The papermaking process for me begins with exploring sites that are being affected by invasive species and collecting plants. Make Your Own Paper from Plants. I have been making paper for over 15 years and I love every step, from wandering around outdoors scoping out the plants to removing the finished sheets from the drying rack.

Make Your Own Paper from Plants

It is so satisfying to use something free and renewable to create something beautiful. Collecting plants for papermaking opens your eyes to more of our world. The desire to learn more, naturally follows as you seek to identify species suitable to the craft. Collecting iris leaves about 15 years ago. I first made paper in a weekend workshop taught by an instructor through an Emily Carr College outreach program .

Swamp grass: collected dry in late fall on left, dried fresh in summer on right. Chronique d’une makeuse en matériaux (23) Skill of the Month: Making Black Walnut Dye. (As featured in the October 2008 issue of Practically Seeking) Now is the time to head out and collect those wonderful green spheres from underneath Black Walnut trees!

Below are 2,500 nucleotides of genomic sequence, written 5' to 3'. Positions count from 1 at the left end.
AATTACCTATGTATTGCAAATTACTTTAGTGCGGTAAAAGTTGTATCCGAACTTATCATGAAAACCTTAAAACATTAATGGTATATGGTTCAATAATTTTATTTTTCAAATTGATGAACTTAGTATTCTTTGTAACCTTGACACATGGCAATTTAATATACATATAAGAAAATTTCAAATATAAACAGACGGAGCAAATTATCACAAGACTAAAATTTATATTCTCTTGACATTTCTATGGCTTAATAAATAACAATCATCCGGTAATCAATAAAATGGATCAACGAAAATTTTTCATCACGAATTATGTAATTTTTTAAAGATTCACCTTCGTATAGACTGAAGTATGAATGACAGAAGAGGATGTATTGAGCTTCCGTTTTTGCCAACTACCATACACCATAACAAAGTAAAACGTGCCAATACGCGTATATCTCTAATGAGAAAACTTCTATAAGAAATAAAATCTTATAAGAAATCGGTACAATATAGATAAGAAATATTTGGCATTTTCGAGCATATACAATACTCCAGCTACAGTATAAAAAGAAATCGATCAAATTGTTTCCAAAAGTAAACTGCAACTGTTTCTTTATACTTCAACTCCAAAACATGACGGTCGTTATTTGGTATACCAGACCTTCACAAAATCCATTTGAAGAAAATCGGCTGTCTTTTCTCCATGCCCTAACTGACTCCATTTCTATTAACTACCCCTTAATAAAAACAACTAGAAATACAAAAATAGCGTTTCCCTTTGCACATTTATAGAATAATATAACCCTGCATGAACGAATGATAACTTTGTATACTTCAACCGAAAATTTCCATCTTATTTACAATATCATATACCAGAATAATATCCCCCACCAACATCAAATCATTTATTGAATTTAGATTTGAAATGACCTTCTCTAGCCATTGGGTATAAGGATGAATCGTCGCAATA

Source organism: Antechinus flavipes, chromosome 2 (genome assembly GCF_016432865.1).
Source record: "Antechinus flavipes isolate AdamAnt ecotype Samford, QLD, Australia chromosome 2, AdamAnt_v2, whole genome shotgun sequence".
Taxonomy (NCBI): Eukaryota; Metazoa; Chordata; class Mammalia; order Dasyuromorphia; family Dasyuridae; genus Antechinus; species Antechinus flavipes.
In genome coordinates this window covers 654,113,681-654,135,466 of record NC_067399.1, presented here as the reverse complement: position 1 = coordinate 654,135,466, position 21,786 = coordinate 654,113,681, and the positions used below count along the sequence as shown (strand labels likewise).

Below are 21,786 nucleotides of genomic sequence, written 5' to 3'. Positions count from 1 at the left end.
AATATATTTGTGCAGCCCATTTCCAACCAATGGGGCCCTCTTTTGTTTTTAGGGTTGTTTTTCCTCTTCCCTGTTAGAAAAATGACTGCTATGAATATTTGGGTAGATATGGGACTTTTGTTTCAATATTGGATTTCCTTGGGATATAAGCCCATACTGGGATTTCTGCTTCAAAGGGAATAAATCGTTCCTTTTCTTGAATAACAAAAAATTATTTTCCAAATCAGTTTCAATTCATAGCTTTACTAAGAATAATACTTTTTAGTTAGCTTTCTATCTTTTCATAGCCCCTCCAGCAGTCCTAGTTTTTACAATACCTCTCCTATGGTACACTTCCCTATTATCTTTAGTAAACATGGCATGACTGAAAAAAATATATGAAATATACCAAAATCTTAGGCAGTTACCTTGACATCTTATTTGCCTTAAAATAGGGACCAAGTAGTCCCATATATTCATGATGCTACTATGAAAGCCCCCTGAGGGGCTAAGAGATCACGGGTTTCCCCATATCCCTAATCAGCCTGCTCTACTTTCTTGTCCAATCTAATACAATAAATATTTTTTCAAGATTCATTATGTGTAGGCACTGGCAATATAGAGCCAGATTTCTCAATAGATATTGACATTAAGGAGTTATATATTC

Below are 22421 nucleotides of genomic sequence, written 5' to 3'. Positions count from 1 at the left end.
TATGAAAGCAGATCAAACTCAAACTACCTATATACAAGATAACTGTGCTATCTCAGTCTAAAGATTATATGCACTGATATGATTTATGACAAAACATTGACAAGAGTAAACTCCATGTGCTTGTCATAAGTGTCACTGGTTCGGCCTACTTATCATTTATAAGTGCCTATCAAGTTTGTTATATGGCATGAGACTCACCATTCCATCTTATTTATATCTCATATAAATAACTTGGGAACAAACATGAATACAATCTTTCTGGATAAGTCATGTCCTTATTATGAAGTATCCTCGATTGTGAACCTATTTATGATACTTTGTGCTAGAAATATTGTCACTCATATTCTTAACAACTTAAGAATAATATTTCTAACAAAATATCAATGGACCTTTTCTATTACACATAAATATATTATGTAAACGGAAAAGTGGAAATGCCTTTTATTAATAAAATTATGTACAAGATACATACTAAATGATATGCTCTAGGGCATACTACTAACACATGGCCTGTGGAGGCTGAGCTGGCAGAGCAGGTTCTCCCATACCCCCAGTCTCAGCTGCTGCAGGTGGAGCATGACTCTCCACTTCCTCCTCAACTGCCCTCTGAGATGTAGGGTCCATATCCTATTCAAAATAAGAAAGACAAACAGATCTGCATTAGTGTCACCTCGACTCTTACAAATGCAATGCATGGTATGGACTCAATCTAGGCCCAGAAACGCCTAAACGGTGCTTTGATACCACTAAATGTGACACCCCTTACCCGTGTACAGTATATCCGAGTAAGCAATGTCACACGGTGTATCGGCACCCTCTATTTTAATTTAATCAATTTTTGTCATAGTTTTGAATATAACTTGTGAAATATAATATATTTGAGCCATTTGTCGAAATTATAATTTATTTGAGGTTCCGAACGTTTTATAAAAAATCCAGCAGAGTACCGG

Skill of the Month: Making Black Walnut Dye

But not for what you might think. While these nuts are both nutritious and delicious, the shells are unbelievably hard and the meat is very difficult to extract. So we'll leave that problem to the squirrels and use them instead for a much easier and more interesting project: Natural Dye! Natural dyes: their history and how to make them. The first step in dyeing, after gathering the plant material, is to get the color out of the plants and into a pan of water.

Natural dyes: their history and how to make them

Some plants require special procedures, but in general, it's a simple matter that can be easily reassumed so:1) Shed fresh, soft plant parts, such as flowers and leaves, into a pan, cover with water, and simmer for half hour to an hour, until the water is colored and the tissues look bleached out. If the flowers or leaves have been dried, soak for several hours or overnight and then simmer in the same water.2) Press down on juicy fruits or berries to break the skins, then cover with water and add a little vinegar.